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Following all of the constraints of the problem statement, I was able to get all of the test cases to pass with this solution that avoids using the max() built in function and from modifying the original arr map list.

Jason, I did something similar to yours but took the sorted function and used it to avoid the same pitfall I found tried doing your method (Having a pre defined veeeery low number. Have you thought about using - inf ?)

Very nice. I like your way more of sorting it first. I would do largest = arrSorted[0] and second_largest = arrSorted[1]. I will use for future scenarios, thanks.

That's exactly what I did. Of course, I'm a C programmer with just a basic understanding of Python, so I simply coded it like I would in C, not knowing how to use set and sort, etc. (Until I read the other comments).

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Following all of the constraints of the problem statement, I was able to get all of the test cases to pass with this solution that avoids using the max() built in function and from modifying the original arr map list.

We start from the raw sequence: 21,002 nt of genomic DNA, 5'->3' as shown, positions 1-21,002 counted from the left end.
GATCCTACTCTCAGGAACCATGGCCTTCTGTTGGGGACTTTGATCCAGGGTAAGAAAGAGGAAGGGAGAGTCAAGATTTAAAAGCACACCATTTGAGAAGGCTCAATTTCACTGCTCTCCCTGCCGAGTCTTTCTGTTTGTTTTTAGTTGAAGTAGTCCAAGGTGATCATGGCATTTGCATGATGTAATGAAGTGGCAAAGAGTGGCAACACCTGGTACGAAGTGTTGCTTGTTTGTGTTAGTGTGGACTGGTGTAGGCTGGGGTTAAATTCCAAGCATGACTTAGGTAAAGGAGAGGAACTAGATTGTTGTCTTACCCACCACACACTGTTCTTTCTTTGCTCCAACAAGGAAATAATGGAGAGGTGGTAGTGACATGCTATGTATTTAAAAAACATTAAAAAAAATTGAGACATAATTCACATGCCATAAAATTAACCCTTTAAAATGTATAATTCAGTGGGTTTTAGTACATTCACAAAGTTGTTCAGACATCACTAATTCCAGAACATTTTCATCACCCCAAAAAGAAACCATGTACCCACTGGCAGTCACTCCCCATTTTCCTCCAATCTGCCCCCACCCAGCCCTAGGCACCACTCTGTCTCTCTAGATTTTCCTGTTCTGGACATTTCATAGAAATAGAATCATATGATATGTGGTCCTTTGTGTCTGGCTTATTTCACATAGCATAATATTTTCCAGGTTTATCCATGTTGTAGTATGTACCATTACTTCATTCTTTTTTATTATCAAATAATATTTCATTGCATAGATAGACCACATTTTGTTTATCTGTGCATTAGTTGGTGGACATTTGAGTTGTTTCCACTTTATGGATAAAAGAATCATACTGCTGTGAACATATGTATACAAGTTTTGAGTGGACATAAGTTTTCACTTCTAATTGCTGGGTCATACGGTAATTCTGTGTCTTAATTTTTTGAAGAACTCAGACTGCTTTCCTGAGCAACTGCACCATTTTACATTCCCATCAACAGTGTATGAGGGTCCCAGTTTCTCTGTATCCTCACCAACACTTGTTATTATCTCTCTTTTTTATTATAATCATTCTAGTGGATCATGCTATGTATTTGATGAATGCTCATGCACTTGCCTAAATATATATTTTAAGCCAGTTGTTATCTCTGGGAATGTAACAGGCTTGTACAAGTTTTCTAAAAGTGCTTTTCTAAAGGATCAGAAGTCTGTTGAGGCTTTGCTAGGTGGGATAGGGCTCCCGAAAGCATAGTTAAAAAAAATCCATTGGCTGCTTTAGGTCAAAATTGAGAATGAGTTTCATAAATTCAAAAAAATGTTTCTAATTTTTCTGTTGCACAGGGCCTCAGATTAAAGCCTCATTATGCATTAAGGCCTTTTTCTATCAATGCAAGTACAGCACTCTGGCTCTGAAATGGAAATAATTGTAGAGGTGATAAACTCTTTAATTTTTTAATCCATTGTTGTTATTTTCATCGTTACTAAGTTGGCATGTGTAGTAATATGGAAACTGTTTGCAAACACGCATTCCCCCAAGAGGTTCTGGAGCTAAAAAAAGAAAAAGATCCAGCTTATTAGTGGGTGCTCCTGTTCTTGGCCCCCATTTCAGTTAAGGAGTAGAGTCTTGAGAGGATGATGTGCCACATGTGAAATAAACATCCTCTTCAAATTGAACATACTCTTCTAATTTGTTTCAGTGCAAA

Jason, I did something similar to yours but took the sorted function and used it to avoid the same pitfall I found tried doing your method (Having a pre defined veeeery low number. Have you thought about using - inf ?)

Very nice. I like your way more of sorting it first. I would do largest = arrSorted[0] and second_largest = arrSorted[1]. I will use for future scenarios, thanks.

Sorting it first, although elegant, will increase the time complexity. Your original solution is more efficient, don't you think?

if i > largest: second_largest = largest largest = i

Can you explain this part?

That's exactly what I did. Of course, I'm a C programmer with just a basic understanding of Python, so I simply coded it like I would in C, not knowing how to use set and sort, etc. (Until I read the other comments).